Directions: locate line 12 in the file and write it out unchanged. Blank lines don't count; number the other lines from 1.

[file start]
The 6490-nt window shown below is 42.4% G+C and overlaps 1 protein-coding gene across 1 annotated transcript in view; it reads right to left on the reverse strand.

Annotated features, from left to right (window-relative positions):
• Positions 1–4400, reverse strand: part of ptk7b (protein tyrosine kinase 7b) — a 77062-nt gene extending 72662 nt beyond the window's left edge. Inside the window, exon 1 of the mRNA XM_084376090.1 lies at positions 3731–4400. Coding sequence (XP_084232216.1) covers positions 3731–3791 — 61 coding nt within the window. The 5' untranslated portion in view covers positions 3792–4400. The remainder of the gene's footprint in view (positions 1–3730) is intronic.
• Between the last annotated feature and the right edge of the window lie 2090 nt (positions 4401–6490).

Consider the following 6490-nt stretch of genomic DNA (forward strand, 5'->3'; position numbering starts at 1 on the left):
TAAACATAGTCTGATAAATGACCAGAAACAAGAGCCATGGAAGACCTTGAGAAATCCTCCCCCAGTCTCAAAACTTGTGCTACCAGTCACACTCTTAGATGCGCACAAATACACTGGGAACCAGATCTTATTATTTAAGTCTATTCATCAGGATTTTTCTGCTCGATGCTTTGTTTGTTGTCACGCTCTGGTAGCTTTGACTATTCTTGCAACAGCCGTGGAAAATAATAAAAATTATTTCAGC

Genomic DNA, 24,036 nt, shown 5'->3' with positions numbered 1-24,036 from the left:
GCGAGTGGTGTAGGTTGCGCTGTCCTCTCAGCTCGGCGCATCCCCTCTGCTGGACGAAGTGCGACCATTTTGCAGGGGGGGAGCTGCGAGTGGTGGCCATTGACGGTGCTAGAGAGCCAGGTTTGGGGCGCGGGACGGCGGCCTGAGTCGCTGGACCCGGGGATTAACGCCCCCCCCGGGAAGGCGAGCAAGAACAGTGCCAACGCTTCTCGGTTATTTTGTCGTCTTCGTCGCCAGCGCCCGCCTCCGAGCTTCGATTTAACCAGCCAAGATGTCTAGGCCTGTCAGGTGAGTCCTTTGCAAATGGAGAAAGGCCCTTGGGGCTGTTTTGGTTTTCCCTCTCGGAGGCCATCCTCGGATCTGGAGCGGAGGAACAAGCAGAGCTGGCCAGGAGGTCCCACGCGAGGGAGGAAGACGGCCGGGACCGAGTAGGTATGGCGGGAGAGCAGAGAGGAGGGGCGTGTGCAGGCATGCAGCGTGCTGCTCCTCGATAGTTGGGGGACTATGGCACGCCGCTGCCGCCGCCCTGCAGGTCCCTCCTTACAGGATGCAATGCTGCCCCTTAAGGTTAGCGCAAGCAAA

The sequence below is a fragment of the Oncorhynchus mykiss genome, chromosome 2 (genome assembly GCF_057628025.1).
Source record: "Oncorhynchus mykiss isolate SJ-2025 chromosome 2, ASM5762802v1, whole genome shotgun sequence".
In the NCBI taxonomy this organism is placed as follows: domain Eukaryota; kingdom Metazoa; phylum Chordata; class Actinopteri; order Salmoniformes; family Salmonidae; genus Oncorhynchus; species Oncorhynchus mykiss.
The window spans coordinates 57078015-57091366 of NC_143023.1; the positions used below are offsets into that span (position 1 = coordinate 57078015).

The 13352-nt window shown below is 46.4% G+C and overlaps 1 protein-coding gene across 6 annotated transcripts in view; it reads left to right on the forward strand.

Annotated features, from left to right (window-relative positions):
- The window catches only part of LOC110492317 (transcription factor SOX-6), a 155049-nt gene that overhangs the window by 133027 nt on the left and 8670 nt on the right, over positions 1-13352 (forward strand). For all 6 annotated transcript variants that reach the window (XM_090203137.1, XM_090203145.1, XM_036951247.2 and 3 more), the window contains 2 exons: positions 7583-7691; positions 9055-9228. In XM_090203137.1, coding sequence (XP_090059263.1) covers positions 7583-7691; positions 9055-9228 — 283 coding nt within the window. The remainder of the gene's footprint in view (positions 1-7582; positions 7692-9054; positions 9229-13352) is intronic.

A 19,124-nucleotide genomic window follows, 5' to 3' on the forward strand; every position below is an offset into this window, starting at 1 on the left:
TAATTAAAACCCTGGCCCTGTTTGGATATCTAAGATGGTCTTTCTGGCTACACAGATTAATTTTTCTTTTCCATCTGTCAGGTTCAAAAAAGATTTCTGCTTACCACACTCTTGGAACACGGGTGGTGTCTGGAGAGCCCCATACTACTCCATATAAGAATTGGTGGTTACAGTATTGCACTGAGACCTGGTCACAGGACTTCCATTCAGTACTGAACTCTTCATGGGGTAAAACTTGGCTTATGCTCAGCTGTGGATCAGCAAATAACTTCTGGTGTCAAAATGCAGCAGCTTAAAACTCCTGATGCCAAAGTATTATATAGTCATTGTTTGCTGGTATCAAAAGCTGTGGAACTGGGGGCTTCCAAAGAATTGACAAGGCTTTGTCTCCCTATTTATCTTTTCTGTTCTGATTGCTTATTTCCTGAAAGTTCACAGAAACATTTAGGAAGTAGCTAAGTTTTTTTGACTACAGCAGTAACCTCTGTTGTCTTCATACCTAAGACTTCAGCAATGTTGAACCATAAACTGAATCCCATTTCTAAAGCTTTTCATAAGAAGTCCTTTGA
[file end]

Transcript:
The window spans coordinates 57078015-57091366 of NC_143023.1; the positions used below are offsets into that span (position 1 = coordinate 57078015).